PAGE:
Here are five ways to talk to your learners about coping with high-stakes assessment, writes Lesley French
As many students in further education settings prepare for their GCSE re-sits, BTECs, T Levels or A-levels, they may be going through a heightened period of anxiety.
There has been unprecedented disruption to their community, and the whole education system, from the pandemic. There has been a huge toll on teaching staff along with parents and young people.
Many young people have been through periods of worry and uncertainty because of these experiences and have not had the continuity and support in the run-up to exams they would have had prior to the pandemic.
We hope that the following advice and suggestions will help college staff in supporting their students during this time:
It is common for most students to experience anxiety in relation to a stressful event, like exams. Students can feel they are the only ones not managing, when the reality is most will be feeling anxiety.
Anxiety is a normal human response experienced through thoughts, feelings and physical sensations. Anxiety can affect a student’s ability to concentrate, impair their attention span, and therefore affect revision and learning abilities.
Make sure students understand what anxiety is – that it alerts us to danger and helps our body prepare to deal with it – and how to get support should they need it.
Remind students that thoughts are not facts
It can be common to have negative thoughts such as: “I am going to fail – I am the worst student in this subject”. This thinking needs to be addressed with real evidence, for example, reminding them of their positive strengths and their previous experiences of academic and learning achievement.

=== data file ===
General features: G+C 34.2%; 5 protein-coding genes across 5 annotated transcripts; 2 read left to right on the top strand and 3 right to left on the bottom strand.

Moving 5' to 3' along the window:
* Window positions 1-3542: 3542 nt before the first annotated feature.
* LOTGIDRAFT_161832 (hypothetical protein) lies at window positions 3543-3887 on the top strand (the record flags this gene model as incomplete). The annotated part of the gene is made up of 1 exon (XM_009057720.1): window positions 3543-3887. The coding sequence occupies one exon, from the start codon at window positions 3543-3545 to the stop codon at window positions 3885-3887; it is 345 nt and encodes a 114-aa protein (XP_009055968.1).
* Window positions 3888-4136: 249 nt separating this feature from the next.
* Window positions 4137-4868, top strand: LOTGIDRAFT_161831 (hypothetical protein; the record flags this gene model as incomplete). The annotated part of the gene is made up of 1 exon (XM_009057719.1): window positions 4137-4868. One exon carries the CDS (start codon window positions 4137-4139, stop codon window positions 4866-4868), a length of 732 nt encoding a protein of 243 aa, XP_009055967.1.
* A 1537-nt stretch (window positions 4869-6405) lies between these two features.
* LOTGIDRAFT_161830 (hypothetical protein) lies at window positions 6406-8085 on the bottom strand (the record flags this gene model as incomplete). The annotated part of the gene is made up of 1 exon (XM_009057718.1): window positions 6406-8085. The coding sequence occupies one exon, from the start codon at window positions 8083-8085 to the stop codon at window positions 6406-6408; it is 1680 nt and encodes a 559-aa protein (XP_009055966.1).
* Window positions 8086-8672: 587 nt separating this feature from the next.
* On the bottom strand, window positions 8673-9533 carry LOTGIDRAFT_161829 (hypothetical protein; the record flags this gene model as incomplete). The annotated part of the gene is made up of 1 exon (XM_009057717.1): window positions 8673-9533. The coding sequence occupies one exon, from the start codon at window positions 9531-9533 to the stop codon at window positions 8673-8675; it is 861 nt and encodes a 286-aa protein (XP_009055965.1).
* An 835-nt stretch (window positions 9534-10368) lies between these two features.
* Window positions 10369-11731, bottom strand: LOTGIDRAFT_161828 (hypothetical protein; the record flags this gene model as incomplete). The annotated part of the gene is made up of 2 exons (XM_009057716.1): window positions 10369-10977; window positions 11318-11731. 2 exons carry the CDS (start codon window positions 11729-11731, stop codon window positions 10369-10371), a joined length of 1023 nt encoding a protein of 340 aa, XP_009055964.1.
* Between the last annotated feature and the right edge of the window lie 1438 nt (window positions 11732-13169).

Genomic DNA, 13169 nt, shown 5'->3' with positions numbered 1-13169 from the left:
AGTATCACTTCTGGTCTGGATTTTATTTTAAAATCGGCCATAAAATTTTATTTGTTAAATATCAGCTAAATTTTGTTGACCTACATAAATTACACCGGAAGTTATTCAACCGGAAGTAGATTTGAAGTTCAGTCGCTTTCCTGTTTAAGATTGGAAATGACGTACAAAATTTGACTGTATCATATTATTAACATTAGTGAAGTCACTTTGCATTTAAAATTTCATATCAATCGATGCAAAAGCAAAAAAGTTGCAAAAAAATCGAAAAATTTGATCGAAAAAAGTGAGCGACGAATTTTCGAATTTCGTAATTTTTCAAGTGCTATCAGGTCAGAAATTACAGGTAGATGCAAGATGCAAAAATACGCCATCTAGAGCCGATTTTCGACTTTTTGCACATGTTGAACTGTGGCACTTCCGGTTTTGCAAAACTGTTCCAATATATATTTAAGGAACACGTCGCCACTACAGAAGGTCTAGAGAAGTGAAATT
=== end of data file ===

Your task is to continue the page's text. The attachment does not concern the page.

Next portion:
Adolescence is a time of rapid developmental change, and emotions feel intense and permanent. Avoid minimising or dismissing a student’s concerns, even if they feel disproportionate to you.
Address their phone, screen and social media use
This is one of the biggest distractions for periods of revision and exams. Acknowledge this is a difficult challenge, but also that it can be really helpful to take a break by putting their phone in another room.
Factor in the use of devices as a positive reward for a period of study, when students can connect with friends.
Provide advice and support to create a routine
Stay calm, supportive and offer practical help. Assist students with drawing up a realistic schedule, which includes taking breaks and relaxation time.
Encourage them to have a tidy workspace where they can follow their revision plan.
Make sure they take time for self-care
Relaxation strategies work with practice – this can include controlled or calm breathing, progressive muscle relaxation or grounding techniques. For example, five things they can see, four things they can touch around them, three things they can hear, two things they can smell, one thing they can taste.
Exercise and fresh air matter – there is lots of evidence that this improves mental health, wellbeing and our ability to cope with stress.
Making sure students eat well and get enough sleep are all important things they need to do over the exam period.
According to the Association of Colleges 2021 report, 90 per cent of colleges reported an increase in students diagnosed with mental health conditions in the past year.
The Anna Freud Centre has developed resources specifically to support college staff with the most common mental health issues they see in their students, including exam stress and anxiety.
The Anna Freud Centre’s schools and colleges early-support service is also running free webinars for parents and carers prior to exam results being released.
The same workshop is being run on August 1, 3, 5, 8, 10 and 12, twice a day at 9:30am and 1pm.